Toward Interpretable Machine Learning Techniques


Machine learning techniques have been used in different areas such as finance, advertisement, marketing, and medicine and also achieve satisfactory performance.  In practice complex machine learning models such as Random Forest, Support Vector Machines, and Neural Networks usually achieve better performance than interpretable models such as Linear Regression, and Decision Tree. Generally speaking, the tradeoff between model performance and model complexity is the more accurate the model is, the less interpretable it is. Machine learning interpretability is defined as the degree to which a machine learning user can understand and interpret the prediction made by the developed models [1,2]. Machine learning evaluation metrics such as accuracy and area under the curve do not reflect many important aspects around the developed machine learning model such as fairness, privacy, and safety. Machine learning interpretability is very important for different reasons. First, explaining predictions is always useful for getting insights of how this model is working and helps in improving the model performance. Second, the General Data Protection Regulation (GDPR) forces industries to ‘explain’ any decision was taken by a machine when automated decision making takes place: “a right of explanation for all individuals to obtain meaningful explanations of the logic involved" [3].

There has been some work on interpretability for both local explanations about an individual’s prediction [4,5] and global explanations about the overall prediction model [6,7,8]. The aim of this project is first to develop efficient model agnostic techniques (techniques that can be applied on any machine learning model) that support the interpretability of the developed black box prediction models. Second, to develop some techniques for cluster interpretability which explain why a specific instance is included in a certain cluster.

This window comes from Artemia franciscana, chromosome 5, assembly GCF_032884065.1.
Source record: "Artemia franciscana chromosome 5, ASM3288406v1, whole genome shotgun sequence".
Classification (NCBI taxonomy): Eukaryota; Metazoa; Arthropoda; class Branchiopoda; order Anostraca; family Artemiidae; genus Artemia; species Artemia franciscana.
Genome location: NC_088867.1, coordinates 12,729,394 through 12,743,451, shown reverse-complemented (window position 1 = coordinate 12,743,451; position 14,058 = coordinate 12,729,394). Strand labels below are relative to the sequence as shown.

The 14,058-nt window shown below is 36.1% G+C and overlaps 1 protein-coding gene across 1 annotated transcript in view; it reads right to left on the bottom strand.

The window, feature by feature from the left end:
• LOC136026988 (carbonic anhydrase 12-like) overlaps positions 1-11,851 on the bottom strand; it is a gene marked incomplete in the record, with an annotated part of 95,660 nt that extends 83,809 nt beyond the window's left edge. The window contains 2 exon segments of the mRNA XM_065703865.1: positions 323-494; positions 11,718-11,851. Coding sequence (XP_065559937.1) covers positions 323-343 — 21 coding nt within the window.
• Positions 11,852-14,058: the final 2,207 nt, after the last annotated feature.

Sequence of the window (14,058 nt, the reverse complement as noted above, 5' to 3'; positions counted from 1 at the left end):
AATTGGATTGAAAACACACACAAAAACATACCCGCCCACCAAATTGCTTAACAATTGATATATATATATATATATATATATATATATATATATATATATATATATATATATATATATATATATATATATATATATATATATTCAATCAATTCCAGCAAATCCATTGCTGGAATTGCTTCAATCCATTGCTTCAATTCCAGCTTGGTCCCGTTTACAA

1. Abdul A, Vermeulen J, Wang D, Lim BY, Kankanhalli M. Trends and trajectories for explainable, accountable and intelligible systems: An hci research agenda. In: Proceedings of the 2018 CHI Conference on Human Factors in Computing Systems. ACM; 2018. p. 582.
  2. Lim BY, Dey AK, Avrahami D. Why and why not explanations improve the intelligibility of context-aware intelligent systems. In: Proceedings of the SIGCHI Conference on Human Factors in Computing Systems. ACM; 2009. p. 2119-2128.
  3. Goodman, Bryce, and Seth Flaxman. "European Union regulations on algorithmic decision making and a" right to explanation"." arXiv preprint arXiv:1606.08813 (2016)
  4. Ribeiro MT, Singh S, Guestrin C. Why should i trust you?: Explaining the predictions of any classifier. In: Proceedings of the 22nd ACM SIGKDD International Conference on Knowledge Discovery and Data Mining. ACM; 2016. p. 1135-1144
  5. Koh, Pang Wei, and Percy Liang. "Understanding black-box predictions via influence functions." arXiv preprint arXiv:1703.04730 (2017).
  6. Fisher A, Rudin C, Dominici F. Model Class Reliance: Variable Importance Measures for any Machine Learning Model Class, from the" Rashomon" Perspective. arXiv preprint arXiv:180101489. 2018;.
  7. Friedman JH. Greedy function approximation: a gradient boosting machine. Annals of statistics. 2001; p. 1189-1232.